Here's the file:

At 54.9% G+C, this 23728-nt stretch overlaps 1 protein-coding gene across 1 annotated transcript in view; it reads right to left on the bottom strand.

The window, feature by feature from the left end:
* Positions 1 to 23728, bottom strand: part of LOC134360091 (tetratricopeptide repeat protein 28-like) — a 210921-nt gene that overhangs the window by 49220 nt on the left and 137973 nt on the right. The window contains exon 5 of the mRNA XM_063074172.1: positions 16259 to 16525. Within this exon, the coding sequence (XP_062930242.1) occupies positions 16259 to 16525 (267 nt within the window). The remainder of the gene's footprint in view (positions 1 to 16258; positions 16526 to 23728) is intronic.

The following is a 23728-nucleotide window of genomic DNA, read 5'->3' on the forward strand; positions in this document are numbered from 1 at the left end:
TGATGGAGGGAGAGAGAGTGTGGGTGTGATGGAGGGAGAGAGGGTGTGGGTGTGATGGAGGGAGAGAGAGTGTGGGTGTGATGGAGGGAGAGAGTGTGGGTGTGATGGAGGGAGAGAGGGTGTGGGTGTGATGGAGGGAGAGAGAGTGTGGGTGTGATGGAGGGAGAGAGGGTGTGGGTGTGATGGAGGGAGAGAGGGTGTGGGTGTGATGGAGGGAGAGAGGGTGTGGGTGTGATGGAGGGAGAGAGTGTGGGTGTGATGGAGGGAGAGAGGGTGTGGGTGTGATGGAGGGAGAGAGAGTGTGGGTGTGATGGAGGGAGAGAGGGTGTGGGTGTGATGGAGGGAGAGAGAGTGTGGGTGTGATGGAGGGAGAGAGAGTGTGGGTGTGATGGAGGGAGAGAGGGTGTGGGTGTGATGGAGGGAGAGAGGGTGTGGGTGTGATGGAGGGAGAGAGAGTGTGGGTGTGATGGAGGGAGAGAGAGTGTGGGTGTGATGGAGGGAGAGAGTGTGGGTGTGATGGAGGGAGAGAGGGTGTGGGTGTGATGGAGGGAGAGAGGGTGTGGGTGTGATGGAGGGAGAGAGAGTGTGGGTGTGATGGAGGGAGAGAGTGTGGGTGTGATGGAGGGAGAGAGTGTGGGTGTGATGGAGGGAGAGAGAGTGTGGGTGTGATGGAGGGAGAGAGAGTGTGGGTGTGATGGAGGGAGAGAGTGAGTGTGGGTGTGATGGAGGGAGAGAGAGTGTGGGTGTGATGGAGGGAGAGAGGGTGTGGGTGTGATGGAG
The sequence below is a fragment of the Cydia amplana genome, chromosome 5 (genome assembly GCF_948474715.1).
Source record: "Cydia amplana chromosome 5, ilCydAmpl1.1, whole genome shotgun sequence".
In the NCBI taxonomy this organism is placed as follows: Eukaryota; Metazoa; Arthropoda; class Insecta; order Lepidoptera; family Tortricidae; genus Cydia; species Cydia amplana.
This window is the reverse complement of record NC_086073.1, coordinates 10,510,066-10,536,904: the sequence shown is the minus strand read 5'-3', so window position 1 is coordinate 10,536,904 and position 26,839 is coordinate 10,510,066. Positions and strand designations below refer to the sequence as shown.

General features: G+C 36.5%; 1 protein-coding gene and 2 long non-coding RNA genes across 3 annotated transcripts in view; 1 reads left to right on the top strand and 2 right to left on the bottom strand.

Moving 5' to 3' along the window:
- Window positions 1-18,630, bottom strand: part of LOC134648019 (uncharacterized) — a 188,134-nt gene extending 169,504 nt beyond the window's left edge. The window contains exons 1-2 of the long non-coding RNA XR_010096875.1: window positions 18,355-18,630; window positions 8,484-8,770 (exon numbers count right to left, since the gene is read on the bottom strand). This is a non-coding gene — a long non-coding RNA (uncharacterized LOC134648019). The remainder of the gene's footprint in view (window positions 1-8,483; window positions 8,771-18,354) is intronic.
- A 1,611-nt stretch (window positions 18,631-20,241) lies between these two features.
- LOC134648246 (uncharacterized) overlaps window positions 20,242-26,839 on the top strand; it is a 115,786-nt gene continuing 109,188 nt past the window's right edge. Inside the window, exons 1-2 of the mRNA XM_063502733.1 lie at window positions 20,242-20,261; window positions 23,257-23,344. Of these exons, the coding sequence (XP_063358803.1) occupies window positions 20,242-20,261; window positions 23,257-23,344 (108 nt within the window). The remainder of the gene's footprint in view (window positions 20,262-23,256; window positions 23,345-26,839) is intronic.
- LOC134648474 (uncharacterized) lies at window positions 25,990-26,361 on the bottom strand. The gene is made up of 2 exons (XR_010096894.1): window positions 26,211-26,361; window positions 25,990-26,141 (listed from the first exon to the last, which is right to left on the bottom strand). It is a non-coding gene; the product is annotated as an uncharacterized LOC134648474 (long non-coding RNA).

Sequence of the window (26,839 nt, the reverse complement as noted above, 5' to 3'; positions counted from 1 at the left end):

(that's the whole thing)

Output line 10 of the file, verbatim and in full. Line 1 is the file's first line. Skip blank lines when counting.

General features: G+C 36.5%; 1 protein-coding gene and 2 long non-coding RNA genes across 3 annotated transcripts in view; 1 reads left to right on the top strand and 2 right to left on the bottom strand.